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Patterns of Organization

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by

Haley Shaffer

on 1 April 2011

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Transcript of Patterns of Organization

Patterns of Organization
Examples are provided to make the main idea and supporting details clear to the reader.
Signal words, such as “for example” and “for instance,” indicate that this pattern of organization is being used.
EXAMPLE By using this pattern, the author can relate two things to each other either by showing how they are alike or how they are different. COMPARE & CONTRAST to show why something exists or is in place, to tell what happens as the result of an action or actions, to show how one or more causes led to one or more effects CAUSE & EFFECT to show how to do something or make something, or to relate a series of events that happen over time CHRONOLOGICAL The text presents a significant problem and
explains it in detail. Then, a possible solution is
proposed. Sometimes, only the problem is
presented because there is no solution. PROBLEM & SOLUTION In the real world, many texts contain
sections and passages that combine two
or more patterns of organization. This is
perfectly normal and acceptable. You
may incorporate blended patterns in your
writing. MIXED PATTERNS first, next, later, after, before, following, then, in addition to, followed by, and finally are included to help the reader understand how events relate to one another

Dates and times are also used cause, effect, as a result, consequently, so, so that, because of, since, in order to, are used

Many texts do not include just one cause leading to one effect—instead, there may be several causes and several effects problem, solution, solve, effect, hopeful, concern, challenge, resolve like, similar, unlike, on the other hand, also, same as, different from, resembles, yet, as well as, alike, however and too to tell what something is, to present an item’s attributes or properties, to show what an item or place is like DESCRIPTION •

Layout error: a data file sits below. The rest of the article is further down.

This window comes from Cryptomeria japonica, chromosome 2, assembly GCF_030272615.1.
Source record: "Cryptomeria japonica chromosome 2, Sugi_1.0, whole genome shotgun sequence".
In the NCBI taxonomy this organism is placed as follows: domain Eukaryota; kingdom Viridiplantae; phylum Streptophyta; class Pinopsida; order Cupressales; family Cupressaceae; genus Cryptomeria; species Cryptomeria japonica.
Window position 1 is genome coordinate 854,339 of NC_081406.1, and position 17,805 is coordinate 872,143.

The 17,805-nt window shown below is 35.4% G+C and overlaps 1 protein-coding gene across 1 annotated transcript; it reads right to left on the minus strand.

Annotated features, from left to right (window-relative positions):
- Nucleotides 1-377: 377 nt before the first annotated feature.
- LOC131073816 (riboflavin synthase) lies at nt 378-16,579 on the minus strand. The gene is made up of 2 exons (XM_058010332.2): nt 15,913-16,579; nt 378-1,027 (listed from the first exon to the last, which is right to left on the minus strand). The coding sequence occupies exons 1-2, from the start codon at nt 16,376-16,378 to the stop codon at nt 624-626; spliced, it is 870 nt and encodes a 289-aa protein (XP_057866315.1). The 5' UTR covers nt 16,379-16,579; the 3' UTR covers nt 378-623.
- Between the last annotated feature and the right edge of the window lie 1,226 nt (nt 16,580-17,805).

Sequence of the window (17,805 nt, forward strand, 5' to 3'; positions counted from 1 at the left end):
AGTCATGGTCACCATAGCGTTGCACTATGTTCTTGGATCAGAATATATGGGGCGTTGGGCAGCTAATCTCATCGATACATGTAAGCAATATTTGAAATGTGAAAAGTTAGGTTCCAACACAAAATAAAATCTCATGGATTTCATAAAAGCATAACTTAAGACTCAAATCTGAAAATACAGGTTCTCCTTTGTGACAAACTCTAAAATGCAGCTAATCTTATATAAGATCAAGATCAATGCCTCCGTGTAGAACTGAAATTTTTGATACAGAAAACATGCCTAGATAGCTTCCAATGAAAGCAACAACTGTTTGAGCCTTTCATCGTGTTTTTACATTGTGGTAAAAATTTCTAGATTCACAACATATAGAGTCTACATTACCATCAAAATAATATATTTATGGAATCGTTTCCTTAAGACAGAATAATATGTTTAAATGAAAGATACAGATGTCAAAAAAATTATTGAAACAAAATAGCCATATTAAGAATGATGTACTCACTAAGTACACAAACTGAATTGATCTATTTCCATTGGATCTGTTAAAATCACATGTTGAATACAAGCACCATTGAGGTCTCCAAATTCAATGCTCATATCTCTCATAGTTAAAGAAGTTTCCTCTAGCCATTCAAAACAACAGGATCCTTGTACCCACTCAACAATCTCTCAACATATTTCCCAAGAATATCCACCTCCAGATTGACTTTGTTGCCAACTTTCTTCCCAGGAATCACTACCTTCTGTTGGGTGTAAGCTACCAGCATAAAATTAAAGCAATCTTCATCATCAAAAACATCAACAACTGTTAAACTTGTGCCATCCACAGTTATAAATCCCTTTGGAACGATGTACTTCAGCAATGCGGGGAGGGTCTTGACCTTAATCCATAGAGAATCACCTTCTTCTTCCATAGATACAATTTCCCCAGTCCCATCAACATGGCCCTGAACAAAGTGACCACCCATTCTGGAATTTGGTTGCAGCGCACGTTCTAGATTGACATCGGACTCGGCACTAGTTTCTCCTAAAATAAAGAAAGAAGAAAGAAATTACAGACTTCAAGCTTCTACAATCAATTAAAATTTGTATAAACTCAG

Descriptive adjectives help us visualize the topic

Explains the characteristics of the subject or topic and uses details “Understanding the expository text structures
gives readers a better shot at determining important information when reading nonfiction...The text in standardized tests and traditional textbooks frequently falls into one or another of these text structures. If students know what to look for in terms of text structure, they grasp the meaning more easily.” Goose bumps make me shiver. First I get cold. Then I shake
all over. Goose bumps make me shiver. I get little bumps on my skin.
They look like sesame seeds. Some people get goose bumps from fear. Others get goosebumps when they are touched emotionally. Goosebumps make me shiver. When the temperature drops below 45 degrees, my skin crinkles into goose bumps. Goose bumps make me shiver. But they disappear as soon as I cover up with a jacket or sweater. Ragtime music is a style that
developed at the turn of the twentieth century.
Played primarily by piano, the “Rocking Horse Rag” is
an excellent short sample of ragtime. ORDER OF IMPORTANCE information is given either from the least important feature to the most important, or from the most
important to the least important. central, principal, chief, major, main, key,
primary, significant Question/Answer The writer presents a question and then
tries to answer it. Many schools are thinking about this question: Should students be made to wear uniforms? I believe they should not. First, clothing is a very important way that kids express themselves.
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